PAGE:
Navarro sorry for 'special place in hell'' for Trudeau remark

Navarro sorry for 'special place in hell'' for Trudeau remark

US President Donald Trump fired off a volley of tweets yesterday venting anger on North Atlantic Treaty Organisation allies, the European Union (EU) and Canadian Prime Minister Justin Trudeau in the wake of a divisive Group of Seven (G-7) meeting over the weekend.

"Canadians. stood shoulder-to-shoulder with American soldiers in far-off lands in conflicts from the First World War onward", Trudeau said Saturday at a press conference, The Washington Post reported.

Mr Navarro reportedly said on Tuesday his remarks were a mistake and his language was inappropriate. "I own that, that was my mistake, my words", the trade adviser said.

Still, the potential US fallout could make the tariffs a hard sell to Trump's manufacturing base, said Jerry Dias, national president of Unifor, which represents Canadian autoworkers at GM, Ford and FCA.

In a tweet, Trump charged Trudeau with "false statements" and accused him of being "dishonest" and "weak".

Agriculture Minister Lawrence MacAulay was grilled by the NDP during question period after Trudeau indicated on NBC's "Meet the Press" last week that the government was open to relaxing the system as part of a new NAFTA deal.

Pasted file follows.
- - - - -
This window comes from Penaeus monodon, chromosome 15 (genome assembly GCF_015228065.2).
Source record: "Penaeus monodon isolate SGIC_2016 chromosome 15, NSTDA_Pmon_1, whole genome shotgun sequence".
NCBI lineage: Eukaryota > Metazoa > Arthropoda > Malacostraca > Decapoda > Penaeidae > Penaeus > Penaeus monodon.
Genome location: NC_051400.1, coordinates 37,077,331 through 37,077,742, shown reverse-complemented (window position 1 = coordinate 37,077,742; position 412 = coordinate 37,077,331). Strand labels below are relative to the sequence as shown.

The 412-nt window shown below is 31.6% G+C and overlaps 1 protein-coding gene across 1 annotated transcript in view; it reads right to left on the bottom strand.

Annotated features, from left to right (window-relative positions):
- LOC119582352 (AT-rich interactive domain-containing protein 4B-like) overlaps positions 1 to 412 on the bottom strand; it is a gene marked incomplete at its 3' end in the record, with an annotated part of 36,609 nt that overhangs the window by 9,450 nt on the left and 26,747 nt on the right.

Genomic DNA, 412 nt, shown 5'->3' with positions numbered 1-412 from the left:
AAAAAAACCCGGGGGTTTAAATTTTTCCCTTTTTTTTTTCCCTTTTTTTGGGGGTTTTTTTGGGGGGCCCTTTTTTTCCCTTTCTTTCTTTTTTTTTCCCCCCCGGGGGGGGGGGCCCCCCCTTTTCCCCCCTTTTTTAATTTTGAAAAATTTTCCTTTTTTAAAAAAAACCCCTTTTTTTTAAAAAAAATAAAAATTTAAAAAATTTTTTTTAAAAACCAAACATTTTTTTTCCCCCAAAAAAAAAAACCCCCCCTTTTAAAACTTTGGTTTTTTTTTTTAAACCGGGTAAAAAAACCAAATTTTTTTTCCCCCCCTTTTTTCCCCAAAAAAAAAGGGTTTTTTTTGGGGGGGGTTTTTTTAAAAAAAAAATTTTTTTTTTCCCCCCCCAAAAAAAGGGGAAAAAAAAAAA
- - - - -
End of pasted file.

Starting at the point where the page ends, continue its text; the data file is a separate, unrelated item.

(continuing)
Trump and his inner circle were irked by Justin Trudeau's comments to media that Canada would not be "pushed around" by the USA and will respond in kind to tariffs slapped on steel and aluminum on the "insulting" grounds of national security.

Foreign Affairs Minister Chrystia Freeland said Sunday that "Canada does not believe that ad hominem attacks are a particularly appropriate or useful way to conduct our relations with other countries". Miffed at the pushback from Trudeau, Trump tweeted, "Our Tariffs are in response to his of 270% on dairy!".

"Kim must not see American weakness", Kudlow said.

Chancellor Angela Merkel said in a television interview Sunday that Trump "is right to a certain extent" when he criticized Germany for spending only 1.3 percent of economic output on defense, short of the 2 percent guideline set by North Atlantic Treaty Organisation. Trump often hurls personal insults, without apology, from calling Mexican undocumented immigrants "rapists" to mocking a reporter with a disability on the campaign trail. "That's going to cost him a lot of money", he said.

Peter Navarro says his job was to send a "signal of strength" after Trudeau's post-G7 news conference sent the USA president into a fit of pique that threw the summit into disarray.

Trump has consistently railed against what he claims are unfair trade practices by some of America's biggest trade partners, including Canada.

"Canadians are polite and reasonable but we will also not be pushed around", he had said.

"[Trump] wants to move all of that manufacturing back to the States, [but] we don't have people to actually do this work", Heyman said.